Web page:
NOTES AND QUERIES. rs* s. x. A. 23, 1902.
his grandmother's (Nest's) family, there are many conceivable reasons which may have led him to pause before speaking of the Earl of Gloucester as an illegitimate son of Henry I. or of Nest. Otherwise, as the earl, even if not a son, was certainly a kind of stepson of Nest, would he not have mentioned this latter relationship in his so-called exact account of his grandmother and her con- nexions 1
For many years there has been controversy as to Robert's maternal ancestry. Some have stated that Henry was the son of Nest rather than Robert. Sandford, Collins, Debrett, and others support the claims of the latter, and Betham, in his genealogical tables, makes both Robert and Henry the sons of Nest. At the last reference it is stated that this Henry was killed in 1157 in Anglesey, but it is said elsewhere that he was killed there in 1197, which, if correct, puts out of court the state- ment that he was Nest's son.
It has been variously said that Nest's father was Jestyn, Rees ap Gryffy ths, Reese ap Theo- dore, and Rhys ap Tewdwr. The last named would appear to have been most probably Nest's father, as stated by MR. BAYLEY, and not Jestyn, as mentioned by me, at the last reference. RONALD DIXON.
46, Marlborough Avenue, Hull.
PRICE OF EGGS (9 th S. ix. 147, 277, 412). "As good a bargain as an egg is for a penny" has other significance in the twentieth cen- tury than that which it bore in the sixteenth. Last winter so-called fresh eggs were selling at a shop in York at five a shilling. As they used to say in Lincolnshire, " eggs is eggs " nowadays. The judicious Johnson, in his 'Journey to the Western Islands,' has a passage that is pertinent :
" When Lesley two hundred years ago related so punctiliously that a hundred hen eggs new laid sold in the islands for a penny, he supposed that no inference would possibly follow but that eggs were in great abundance. Posterity has since grown wiser, and, having learned that nominal and real value may differ, they now tell no such stories, lest the foreigner should happen to collect not that eggs are many, but that pence are few."
I think it is likely that the eggs of old were much smaller than those we now get from hens of high degree. A generation ago, I remember being astonished at the minute- ness of the eggs served up at Alexandria. A man heard with amusement and surprise a lady asking there for half a dozen eggs with her matutinal coffee, but when he saw what was brought in execution of the order, he felt that her demand was not so very unjusti- fiable. There is such noise in Oriental
poultry yards during the hours one would fain devote to sleep that one is apt to be sarcastic at the breakfast-table at the array of undersized eggs. ST. SWITHIN.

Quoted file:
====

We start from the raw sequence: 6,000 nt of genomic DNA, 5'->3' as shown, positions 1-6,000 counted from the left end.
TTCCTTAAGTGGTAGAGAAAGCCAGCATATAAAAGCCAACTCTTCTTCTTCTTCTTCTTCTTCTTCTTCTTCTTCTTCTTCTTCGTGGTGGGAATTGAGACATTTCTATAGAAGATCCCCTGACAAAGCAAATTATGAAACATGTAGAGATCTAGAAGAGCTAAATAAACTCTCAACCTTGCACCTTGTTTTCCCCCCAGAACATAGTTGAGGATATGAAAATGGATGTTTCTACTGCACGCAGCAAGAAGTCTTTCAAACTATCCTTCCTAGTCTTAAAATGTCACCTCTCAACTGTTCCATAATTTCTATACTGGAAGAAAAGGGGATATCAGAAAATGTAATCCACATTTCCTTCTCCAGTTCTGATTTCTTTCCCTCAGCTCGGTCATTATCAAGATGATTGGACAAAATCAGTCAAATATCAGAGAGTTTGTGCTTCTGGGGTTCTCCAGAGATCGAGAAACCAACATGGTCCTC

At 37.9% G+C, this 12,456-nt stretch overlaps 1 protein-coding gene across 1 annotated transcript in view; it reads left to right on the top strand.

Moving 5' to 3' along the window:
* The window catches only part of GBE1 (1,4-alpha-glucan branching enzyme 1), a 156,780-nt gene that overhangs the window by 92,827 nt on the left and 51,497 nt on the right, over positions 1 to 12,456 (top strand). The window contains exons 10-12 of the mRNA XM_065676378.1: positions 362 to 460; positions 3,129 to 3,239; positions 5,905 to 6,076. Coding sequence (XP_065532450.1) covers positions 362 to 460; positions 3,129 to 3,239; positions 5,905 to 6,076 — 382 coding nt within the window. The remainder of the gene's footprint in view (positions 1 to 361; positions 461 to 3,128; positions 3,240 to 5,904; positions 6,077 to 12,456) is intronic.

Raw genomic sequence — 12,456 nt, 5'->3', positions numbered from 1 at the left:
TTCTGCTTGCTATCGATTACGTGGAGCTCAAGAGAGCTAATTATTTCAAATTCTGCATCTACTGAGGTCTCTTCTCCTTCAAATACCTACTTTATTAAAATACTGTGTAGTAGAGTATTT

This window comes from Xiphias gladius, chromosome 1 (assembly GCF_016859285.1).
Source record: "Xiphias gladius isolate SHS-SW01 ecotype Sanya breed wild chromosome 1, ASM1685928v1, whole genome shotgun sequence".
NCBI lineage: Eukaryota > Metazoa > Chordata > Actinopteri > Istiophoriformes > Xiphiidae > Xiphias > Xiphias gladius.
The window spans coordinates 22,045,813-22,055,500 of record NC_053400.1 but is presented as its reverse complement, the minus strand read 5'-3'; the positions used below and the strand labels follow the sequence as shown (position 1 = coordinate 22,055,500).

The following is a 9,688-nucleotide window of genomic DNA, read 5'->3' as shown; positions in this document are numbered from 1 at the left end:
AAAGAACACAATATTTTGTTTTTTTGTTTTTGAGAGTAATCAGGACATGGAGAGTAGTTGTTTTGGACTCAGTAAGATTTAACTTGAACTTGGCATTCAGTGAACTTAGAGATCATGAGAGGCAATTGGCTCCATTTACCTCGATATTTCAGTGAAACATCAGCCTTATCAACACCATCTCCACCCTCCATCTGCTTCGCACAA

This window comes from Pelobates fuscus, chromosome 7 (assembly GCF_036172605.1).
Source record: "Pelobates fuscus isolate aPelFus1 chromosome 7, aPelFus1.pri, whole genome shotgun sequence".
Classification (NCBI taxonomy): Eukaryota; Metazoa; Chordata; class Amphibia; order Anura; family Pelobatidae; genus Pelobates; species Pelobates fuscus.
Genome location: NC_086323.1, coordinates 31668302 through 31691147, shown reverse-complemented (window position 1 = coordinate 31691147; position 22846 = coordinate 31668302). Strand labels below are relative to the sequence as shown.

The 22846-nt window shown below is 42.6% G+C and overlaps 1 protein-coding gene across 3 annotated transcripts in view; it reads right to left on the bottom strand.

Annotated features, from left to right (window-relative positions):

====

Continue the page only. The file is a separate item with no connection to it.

" ROCK -BOTTOM PRICES" (9 th S x. 26). Common in large commercial undertakings = prices at the irreducible minimum. " Other freight wars, covering much less territory than the present, have gone to rock bottom before any attempt has been made to restore rates. American Newspaper." Quoted in 'A Dictionary of Slang, Jargon, and Cant,' compiled and edited by Albert Barrere (Ballantyne Press, 1890). H. C. WILKINS.
19, Gloucester Street, Coventry.
I have before me a circular of a Notting Hill chemist who uses the phrase " bed-rock prices." Bed-rock is tbj solid rock under- lying the looser materials of the earth's sur- face. Both locutions refer to the idea of lowness, and so cheapness. I always under- stood that these were American phrases ; but upon referring to Dr. Funk's ' Standard Dic- tionary 'an excellent American lexicon I find no reference to these terms.
GREVILLE WALPOLE, M.A., LL.D.
CHOCOLATE (9 th S. viii. 160, 201, 488 ; ix. 53, 213, 488). Walter Churchman's patent for preparing chocolate, mentioned at the last reference, bears date 24 January, 1730, and is numbered 514 in the series of patent speci- fications printed by the Commissioners of Patents. Churchman was also the inventor of a pump or machine for raising water, which he patented on 21 March, 1733, No. 539. Per- haps one of your Bristol correspondents can say whether anything is known locally of Churchman, who is simply described as "citizen of Bristol." Is he to be regarded as the founder of an industry for which that city has since been made famous by the Fry family ? On 7 May, 1795, Joseph Storrs Fry, "of the city of Bristol, chocolate maker," obtained a patent (No. 2,048) for " roasting cocoa nuts. As a further contribution to the subject I may cite a patent for making chocolate granted to James Workman, "of the city of London, chocolate maker," on 10 February, 1725, No. 474. R. B. P.
If MR. PRIDEAUX will consult ' Cocoa, All About It,' by Historicus (Sampson Low & Co., 1896), he will find a mass of additional historical information re chocolate, also a reference to a work by Joseph Acosta in 1604, in which mention is made of the use of chocolate. J. P. S,
Automobile Club, Paris,